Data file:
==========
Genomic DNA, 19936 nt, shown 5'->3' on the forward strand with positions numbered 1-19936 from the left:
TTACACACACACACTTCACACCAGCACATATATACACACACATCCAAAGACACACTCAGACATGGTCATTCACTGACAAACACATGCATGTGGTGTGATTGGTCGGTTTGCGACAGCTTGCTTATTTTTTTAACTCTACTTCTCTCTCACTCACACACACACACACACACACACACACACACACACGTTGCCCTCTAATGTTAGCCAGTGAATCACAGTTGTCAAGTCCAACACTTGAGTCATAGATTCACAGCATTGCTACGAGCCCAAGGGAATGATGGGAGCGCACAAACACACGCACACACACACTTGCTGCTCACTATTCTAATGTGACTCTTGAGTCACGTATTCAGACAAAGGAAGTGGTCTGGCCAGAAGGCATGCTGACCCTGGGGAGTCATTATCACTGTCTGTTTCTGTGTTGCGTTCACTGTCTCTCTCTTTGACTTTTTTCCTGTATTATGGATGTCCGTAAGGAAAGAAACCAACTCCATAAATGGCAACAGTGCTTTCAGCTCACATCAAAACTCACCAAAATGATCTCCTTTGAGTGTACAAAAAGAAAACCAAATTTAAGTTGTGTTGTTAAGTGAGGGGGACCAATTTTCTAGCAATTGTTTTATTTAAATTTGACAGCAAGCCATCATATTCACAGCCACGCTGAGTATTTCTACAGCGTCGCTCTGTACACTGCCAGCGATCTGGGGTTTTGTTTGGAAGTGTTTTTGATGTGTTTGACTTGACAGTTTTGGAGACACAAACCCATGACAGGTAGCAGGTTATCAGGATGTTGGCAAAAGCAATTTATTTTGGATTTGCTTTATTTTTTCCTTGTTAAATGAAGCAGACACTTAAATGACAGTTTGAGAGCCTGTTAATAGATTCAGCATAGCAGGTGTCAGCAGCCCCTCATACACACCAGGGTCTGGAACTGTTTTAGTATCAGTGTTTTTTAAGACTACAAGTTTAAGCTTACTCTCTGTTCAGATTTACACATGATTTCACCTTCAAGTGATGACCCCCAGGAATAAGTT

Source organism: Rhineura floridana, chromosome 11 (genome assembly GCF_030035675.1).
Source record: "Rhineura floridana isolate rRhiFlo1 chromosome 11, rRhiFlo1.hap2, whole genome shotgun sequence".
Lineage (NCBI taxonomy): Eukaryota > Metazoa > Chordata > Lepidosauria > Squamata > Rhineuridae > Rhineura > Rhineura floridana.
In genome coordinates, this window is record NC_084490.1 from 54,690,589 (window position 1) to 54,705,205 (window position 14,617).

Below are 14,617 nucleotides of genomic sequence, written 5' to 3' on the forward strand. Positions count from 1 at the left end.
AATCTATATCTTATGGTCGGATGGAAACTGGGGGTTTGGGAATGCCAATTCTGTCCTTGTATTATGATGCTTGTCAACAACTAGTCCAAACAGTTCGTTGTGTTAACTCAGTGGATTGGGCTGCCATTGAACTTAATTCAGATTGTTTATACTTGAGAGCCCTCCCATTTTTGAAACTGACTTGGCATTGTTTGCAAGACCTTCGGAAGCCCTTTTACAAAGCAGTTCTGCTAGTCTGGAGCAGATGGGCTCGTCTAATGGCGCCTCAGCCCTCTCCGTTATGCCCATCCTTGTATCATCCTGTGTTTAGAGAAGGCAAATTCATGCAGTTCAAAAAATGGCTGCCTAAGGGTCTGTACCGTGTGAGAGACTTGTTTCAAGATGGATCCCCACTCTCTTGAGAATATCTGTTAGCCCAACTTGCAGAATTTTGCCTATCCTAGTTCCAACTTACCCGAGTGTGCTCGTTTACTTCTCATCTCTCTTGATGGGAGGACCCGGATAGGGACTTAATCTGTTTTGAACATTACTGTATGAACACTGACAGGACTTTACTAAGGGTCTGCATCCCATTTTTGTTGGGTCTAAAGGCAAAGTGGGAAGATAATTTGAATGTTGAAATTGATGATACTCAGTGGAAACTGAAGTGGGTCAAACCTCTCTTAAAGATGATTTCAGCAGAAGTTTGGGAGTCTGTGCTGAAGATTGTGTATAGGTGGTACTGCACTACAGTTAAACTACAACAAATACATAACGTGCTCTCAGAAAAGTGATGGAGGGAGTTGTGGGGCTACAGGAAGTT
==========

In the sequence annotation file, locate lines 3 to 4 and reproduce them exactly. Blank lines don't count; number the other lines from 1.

Source organism: Rhineura floridana, chromosome 11 (genome assembly GCF_030035675.1).
Source record: "Rhineura floridana isolate rRhiFlo1 chromosome 11, rRhiFlo1.hap2, whole genome shotgun sequence".